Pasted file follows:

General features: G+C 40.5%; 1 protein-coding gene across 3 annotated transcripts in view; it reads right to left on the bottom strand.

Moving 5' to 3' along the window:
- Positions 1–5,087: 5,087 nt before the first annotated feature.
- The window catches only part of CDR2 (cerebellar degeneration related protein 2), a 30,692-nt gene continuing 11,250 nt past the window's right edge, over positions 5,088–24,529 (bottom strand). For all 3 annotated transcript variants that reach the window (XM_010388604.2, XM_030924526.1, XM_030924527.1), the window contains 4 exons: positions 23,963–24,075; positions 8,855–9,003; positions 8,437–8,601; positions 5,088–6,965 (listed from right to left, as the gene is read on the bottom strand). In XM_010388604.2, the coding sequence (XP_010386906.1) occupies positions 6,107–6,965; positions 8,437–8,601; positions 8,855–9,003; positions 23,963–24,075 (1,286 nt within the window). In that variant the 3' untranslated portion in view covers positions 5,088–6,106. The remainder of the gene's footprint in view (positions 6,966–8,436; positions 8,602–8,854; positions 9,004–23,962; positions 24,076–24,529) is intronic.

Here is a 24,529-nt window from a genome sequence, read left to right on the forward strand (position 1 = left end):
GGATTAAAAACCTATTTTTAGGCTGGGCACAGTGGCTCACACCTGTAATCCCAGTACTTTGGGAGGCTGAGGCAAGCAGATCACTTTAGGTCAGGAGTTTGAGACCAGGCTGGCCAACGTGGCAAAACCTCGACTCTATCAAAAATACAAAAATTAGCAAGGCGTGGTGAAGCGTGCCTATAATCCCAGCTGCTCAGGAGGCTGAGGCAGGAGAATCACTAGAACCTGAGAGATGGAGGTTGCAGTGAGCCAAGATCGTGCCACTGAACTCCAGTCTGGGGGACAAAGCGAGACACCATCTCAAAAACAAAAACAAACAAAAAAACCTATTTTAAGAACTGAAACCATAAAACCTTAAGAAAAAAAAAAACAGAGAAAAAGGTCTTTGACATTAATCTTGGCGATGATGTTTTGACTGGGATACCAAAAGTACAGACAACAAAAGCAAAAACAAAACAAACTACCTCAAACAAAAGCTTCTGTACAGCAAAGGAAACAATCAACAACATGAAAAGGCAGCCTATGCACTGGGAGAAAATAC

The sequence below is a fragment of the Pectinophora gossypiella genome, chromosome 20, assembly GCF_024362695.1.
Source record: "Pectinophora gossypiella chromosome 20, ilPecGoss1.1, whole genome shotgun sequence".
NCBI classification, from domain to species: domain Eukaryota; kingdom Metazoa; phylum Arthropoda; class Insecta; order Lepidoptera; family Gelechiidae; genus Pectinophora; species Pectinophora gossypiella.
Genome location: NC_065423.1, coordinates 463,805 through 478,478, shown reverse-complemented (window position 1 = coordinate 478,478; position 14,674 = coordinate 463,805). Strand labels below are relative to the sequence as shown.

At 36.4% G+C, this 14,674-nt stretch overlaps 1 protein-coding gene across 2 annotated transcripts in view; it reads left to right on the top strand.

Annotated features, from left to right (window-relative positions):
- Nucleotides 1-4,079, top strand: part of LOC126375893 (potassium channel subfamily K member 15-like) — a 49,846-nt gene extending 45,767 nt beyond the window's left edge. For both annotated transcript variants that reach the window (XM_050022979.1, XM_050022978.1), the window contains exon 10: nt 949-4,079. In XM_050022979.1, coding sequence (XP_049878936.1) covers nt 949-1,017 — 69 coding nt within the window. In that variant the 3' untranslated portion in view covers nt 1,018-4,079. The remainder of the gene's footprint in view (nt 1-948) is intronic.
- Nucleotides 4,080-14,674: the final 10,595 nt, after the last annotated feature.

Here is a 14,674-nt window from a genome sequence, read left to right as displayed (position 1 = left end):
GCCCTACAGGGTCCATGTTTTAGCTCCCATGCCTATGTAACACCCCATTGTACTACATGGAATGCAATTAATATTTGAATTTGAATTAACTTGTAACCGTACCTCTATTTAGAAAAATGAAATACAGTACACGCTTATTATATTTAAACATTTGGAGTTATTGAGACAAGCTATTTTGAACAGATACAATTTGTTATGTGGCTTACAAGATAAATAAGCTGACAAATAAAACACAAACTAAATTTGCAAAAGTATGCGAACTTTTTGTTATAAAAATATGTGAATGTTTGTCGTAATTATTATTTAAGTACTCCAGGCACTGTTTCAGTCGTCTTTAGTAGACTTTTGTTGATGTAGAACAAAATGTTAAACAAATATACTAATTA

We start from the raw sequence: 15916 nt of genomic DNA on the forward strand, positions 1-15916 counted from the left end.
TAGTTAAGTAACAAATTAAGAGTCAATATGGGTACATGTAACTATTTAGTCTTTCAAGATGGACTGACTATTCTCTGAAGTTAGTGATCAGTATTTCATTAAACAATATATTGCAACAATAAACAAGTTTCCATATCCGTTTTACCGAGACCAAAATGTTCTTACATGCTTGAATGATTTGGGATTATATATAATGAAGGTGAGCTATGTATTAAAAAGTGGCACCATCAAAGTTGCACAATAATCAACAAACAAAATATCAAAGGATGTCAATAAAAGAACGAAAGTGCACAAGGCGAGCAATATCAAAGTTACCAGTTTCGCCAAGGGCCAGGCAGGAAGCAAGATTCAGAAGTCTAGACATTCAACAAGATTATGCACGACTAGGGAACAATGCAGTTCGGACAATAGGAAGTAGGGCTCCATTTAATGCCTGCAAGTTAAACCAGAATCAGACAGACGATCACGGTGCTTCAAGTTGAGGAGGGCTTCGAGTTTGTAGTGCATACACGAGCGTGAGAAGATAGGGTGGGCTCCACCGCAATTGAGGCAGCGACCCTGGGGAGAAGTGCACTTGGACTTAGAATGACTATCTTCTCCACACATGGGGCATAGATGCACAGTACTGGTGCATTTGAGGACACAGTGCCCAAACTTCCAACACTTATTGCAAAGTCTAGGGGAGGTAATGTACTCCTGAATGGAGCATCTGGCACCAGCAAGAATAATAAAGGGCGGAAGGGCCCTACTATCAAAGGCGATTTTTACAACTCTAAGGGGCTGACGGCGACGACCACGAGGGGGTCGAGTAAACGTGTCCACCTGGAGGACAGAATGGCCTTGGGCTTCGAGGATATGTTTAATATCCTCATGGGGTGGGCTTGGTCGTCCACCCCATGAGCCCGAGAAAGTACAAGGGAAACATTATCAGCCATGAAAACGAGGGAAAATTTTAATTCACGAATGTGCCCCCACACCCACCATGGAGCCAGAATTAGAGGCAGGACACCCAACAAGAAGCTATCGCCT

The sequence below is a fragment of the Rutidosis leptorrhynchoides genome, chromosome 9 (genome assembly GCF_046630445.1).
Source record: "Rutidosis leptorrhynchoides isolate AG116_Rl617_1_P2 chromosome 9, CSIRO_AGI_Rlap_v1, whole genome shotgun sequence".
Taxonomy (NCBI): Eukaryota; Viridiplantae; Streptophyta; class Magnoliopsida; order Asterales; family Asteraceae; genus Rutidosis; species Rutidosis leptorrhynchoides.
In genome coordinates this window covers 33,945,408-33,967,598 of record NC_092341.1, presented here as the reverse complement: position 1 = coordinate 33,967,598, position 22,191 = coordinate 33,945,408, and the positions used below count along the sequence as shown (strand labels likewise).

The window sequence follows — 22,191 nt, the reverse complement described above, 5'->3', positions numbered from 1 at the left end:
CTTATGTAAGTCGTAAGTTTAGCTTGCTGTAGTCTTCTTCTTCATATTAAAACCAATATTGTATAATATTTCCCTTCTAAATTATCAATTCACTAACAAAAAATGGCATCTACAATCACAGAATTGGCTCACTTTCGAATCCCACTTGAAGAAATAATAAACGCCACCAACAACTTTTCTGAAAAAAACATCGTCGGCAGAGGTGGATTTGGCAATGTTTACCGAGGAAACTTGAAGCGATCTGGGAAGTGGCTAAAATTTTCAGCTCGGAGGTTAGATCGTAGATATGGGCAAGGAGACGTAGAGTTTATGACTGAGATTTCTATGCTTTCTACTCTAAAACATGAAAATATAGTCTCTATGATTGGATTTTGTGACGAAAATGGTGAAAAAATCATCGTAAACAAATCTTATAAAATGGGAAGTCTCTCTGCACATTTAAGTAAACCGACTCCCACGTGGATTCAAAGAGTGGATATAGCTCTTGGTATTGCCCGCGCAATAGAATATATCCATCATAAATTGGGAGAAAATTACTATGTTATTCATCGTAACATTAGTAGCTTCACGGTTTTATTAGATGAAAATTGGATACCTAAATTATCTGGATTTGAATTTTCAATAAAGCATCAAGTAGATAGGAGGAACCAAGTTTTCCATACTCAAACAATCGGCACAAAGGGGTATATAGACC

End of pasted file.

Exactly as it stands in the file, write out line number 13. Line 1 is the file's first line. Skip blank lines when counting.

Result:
- Nucleotides 1-4,079, top strand: part of LOC126375893 (potassium channel subfamily K member 15-like) — a 49,846-nt gene extending 45,767 nt beyond the window's left edge. For both annotated transcript variants that reach the window (XM_050022979.1, XM_050022978.1), the window contains exon 10: nt 949-4,079. In XM_050022979.1, coding sequence (XP_049878936.1) covers nt 949-1,017 — 69 coding nt within the window. In that variant the 3' untranslated portion in view covers nt 1,018-4,079. The remainder of the gene's footprint in view (nt 1-948) is intronic.